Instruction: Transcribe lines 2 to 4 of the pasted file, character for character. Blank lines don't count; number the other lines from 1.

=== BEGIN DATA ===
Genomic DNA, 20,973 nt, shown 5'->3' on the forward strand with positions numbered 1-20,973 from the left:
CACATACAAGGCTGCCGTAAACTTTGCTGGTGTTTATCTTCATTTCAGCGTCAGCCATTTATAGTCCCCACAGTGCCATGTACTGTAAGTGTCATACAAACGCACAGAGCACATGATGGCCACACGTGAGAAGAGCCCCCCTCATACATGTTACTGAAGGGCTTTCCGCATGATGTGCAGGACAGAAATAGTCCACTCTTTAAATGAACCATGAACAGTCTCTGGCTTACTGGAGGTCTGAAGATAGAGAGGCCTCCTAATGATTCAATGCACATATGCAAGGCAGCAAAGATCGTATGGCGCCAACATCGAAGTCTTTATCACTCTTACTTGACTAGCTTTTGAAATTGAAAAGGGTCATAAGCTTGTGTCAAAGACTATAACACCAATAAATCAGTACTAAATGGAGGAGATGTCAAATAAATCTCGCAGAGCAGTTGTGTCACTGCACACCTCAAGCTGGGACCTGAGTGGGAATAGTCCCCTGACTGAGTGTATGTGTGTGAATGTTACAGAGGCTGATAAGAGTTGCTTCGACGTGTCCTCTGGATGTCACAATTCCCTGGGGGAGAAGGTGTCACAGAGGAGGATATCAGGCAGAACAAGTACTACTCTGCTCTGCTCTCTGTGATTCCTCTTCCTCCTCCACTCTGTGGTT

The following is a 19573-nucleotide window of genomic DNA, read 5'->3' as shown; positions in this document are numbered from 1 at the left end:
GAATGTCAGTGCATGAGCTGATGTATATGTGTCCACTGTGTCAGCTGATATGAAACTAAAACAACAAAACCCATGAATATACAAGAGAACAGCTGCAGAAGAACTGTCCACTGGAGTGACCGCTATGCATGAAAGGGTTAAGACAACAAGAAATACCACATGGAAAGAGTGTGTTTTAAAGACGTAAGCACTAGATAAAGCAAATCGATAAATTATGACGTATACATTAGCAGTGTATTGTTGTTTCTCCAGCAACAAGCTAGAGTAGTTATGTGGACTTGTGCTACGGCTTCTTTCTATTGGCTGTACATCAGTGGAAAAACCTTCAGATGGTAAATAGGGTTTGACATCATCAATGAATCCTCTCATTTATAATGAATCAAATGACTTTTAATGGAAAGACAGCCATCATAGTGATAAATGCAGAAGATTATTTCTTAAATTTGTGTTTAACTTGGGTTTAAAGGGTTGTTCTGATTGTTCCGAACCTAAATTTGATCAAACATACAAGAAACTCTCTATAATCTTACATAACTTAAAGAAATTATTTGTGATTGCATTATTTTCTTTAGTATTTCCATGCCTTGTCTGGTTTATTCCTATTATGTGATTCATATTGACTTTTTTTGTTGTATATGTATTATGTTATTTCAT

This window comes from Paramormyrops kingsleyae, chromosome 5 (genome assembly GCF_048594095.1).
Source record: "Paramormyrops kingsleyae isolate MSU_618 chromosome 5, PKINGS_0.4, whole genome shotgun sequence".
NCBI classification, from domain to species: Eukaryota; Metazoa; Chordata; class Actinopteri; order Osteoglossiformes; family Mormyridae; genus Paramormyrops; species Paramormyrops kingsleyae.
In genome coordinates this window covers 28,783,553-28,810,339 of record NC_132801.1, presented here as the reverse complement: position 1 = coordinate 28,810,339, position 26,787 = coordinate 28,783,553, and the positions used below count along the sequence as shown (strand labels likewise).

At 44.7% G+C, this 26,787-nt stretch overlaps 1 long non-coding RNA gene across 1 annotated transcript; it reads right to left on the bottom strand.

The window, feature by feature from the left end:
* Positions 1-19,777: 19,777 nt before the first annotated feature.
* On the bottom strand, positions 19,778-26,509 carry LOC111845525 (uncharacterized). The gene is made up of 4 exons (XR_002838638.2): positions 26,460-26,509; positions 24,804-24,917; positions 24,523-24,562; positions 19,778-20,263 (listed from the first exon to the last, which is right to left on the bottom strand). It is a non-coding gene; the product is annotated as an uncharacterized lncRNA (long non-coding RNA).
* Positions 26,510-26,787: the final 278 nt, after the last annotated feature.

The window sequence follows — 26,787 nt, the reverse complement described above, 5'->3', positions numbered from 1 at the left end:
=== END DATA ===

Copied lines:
CACATACAAGGCTGCCGTAAACTTTGCTGGTGTTTATCTTCATTTCAGCGTCAGCCATTTATAGTCCCCACAGTGCCATGTACTGTAAGTGTCATACAAACGCACAGAGCACATGATGGCCACACGTGAGAAGAGCCCCCCTCATACATGTTACTGAAGGGCTTTCCGCATGATGTGCAGGACAGAAATAGTCCACTCTTTAAATGAACCATGAACAGTCTCTGGCTTACTGGAGGTCTGAAGATAGAGAGGCCTCCTAATGATTCAATGCACATATGCAAGGCAGCAAAGATCGTATGGCGCCAACATCGAAGTCTTTATCACTCTTACTTGACTAGCTTTTGAAATTGAAAAGGGTCATAAGCTTGTGTCAAAGACTATAACACCAATAAATCAGTACTAAATGGAGGAGATGTCAAATAAATCTCGCAGAGCAGTTGTGTCACTGCACACCTCAAGCTGGGACCTGAGTGGGAATAGTCCCCTGACTGAGTGTATGTGTGTGAATGTTACAGAGGCTGATAAGAGTTGCTTCGACGTGTCCTCTGGATGTCACAATTCCCTGGGGGAGAAGGTGTCACAGAGGAGGATATCAGGCAGAACAAGTACTACTCTGCTCTGCTCTCTGTGATTCCTCTTCCTCCTCCACTCTGTGGTT

The following is a 19573-nucleotide window of genomic DNA, read 5'->3' as shown; positions in this document are numbered from 1 at the left end:
GAATGTCAGTGCATGAGCTGATGTATATGTGTCCACTGTGTCAGCTGATATGAAACTAAAACAACAAAACCCATGAATATACAAGAGAACAGCTGCAGAAGAACTGTCCACTGGAGTGACCGCTATGCATGAAAGGGTTAAGACAACAAGAAATACCACATGGAAAGAGTGTGTTTTAAAGACGTAAGCACTAGATAAAGCAAATCGATAAATTATGACGTATACATTAGCAGTGTATTGTTGTTTCTCCAGCAACAAGCTAGAGTAGTTATGTGGACTTGTGCTACGGCTTCTTTCTATTGGCTGTACATCAGTGGAAAAACCTTCAGATGGTAAATAGGGTTTGACATCATCAATGAATCCTCTCATTTATAATGAATCAAATGACTTTTAATGGAAAGACAGCCATCATAGTGATAAATGCAGAAGATTATTTCTTAAATTTGTGTTTAACTTGGGTTTAAAGGGTTGTTCTGATTGTTCCGAACCTAAATTTGATCAAACATACAAGAAACTCTCTATAATCTTACATAACTTAAAGAAATTATTTGTGATTGCATTATTTTCTTTAGTATTTCCATGCCTTGTCTGGTTTATTCCTATTATGTGATTCATATTGACTTTTTTTGTTGTATATGTATTATGTTATTTCAT